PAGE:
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0-Day Exploits Could Wreak Havoc on Linux Desktops

Researcher Reveals 0-Day Linux Exploit Leveraging SNES

Researcher Reveals 0-Day Linux Exploit Leveraging SNES

Security researcher Chris Evans this week made public a full 0-day drive-by download exploit impacting Ubuntu and Fedora and possibly other current Linux distributions as well.

The full 0-day drive-by exploit was tested to work against Fedora 25 + Google Chrome and Ubuntu 16.04 LTS, and relies on breaking out of Super Nintendo Entertainment System (SNES) emulation via subtle cascading side effects from an emulation error.

The issue, Evans says, lies within the Sony SPC700 emulated processor and abuses cascading subtle side effects of an emulation misstep. This is possible because the Linux GStreamer media playback framework offers support for the playback of SNES music files by emulating the SNES CPU and audio processor.

The library that makes all this possible is Game_Music_Emu, which works in C and C++ and is very easy to use. 

The core emulation logic of the faulty Sony SPC700 processor contains at least two vulnerabilities: a missing X register value clamp for the MOV (X)+,A instruction; and a missing SP register value clamp for the RET1 instruction. By cascading the first vulnerability, the Evans managed to achieve reliable exploitation, with all of the technical details published on his blog.

For the exploit to work and the drive-by to be successful, the user has to visit a malicious webpage, where audio files encoded in the SPC music format but saved with the .flac and .mp3 extensions are located.

The files can be used to load and run the attacker’s code with the same privileges as those of the current user. Depending on the privileges the user has, the exploit could result in the theft of personal data, including photos, videos, or documents, as well as data stored in the browser.

To offer a glimpse of the exploit, the security researcher also published two videos, showing the vulnerability being leveraged in both Fedora 25 and Ubuntu 16.04 LTS. Evans also made available the files needed to test the exploit and decided to offer a glimpse at different exploitation contexts in the second clip, although the same exploit file is used for all of them.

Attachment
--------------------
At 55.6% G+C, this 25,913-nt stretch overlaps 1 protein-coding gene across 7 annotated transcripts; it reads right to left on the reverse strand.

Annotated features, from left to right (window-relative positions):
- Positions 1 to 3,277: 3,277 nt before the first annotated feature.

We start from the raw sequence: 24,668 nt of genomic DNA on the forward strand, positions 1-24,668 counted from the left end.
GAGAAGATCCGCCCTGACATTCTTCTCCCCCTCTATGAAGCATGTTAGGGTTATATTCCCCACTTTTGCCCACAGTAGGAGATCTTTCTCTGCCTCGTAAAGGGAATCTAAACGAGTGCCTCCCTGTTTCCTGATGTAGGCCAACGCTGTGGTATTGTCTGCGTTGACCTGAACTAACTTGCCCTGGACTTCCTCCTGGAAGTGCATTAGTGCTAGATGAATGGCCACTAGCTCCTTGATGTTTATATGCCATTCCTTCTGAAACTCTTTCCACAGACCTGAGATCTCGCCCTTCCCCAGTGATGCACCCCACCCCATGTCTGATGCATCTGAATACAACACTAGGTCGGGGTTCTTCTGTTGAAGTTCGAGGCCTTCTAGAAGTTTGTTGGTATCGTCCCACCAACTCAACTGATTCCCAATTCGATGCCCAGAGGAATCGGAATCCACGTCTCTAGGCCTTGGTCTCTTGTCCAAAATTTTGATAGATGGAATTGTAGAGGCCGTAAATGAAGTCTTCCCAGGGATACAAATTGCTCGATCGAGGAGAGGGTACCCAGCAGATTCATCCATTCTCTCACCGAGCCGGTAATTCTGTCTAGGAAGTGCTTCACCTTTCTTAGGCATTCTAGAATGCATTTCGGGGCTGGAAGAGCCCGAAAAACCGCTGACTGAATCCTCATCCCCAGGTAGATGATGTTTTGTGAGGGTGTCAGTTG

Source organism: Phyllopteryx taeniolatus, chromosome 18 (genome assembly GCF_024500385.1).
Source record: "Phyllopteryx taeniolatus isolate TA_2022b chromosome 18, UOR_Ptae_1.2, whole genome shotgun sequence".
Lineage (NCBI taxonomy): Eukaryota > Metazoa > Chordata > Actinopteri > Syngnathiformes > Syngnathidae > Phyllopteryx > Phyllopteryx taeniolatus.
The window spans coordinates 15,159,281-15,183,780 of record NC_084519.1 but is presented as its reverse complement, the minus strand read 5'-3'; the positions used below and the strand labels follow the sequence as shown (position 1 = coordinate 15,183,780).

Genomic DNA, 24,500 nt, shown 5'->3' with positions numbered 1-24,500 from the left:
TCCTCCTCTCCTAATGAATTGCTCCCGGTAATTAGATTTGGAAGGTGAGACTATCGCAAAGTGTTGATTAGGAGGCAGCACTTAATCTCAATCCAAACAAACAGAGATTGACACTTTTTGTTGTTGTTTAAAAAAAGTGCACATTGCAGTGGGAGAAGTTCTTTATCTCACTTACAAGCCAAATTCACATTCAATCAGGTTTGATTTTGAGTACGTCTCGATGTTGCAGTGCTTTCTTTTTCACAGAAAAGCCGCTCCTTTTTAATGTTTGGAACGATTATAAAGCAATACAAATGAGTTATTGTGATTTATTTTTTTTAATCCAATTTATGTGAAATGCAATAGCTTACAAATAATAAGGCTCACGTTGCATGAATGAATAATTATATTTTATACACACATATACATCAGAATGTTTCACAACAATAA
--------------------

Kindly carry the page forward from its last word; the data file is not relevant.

“The strong reliability of this exploit makes it work inside Fedora’s tracker-extract process, which has highly variable heap state,” the researcher says.

The impact on Linux distributions is mixed, with Ubuntu being impacted the most, as the faulty code is installed and present on the attack surface by default, though the user needs to select the ‘mp3’ option during install. On Fedora, the attack surface is limited, because gstreamer1-plugins-bad is split into multiple packages, and only gstreamer1-plugins-bad-free is installed by default.

However, the general lack of sandboxing contributes to the severity of the issue. “I think we inhabit a world where media parsing sandboxes should be mandatory these days. There’s hope: some of my other recent disclosures appear to have motivated a sandbox for Gnome’s tracker,” the researcher explains.

A few weeks ago, Evans detailed another Linux exploit leveraging Nintendo Entertainment System, one that leveraged a vulnerability and a separate logic error in the gstreamer 0.10.x player. The two issues would result in the bypass of 64-bit ASLR, DEP, but the exploit would work only on very old Linux distributions.

Written By

Ionut Arghire is an international correspondent for SecurityWeek.

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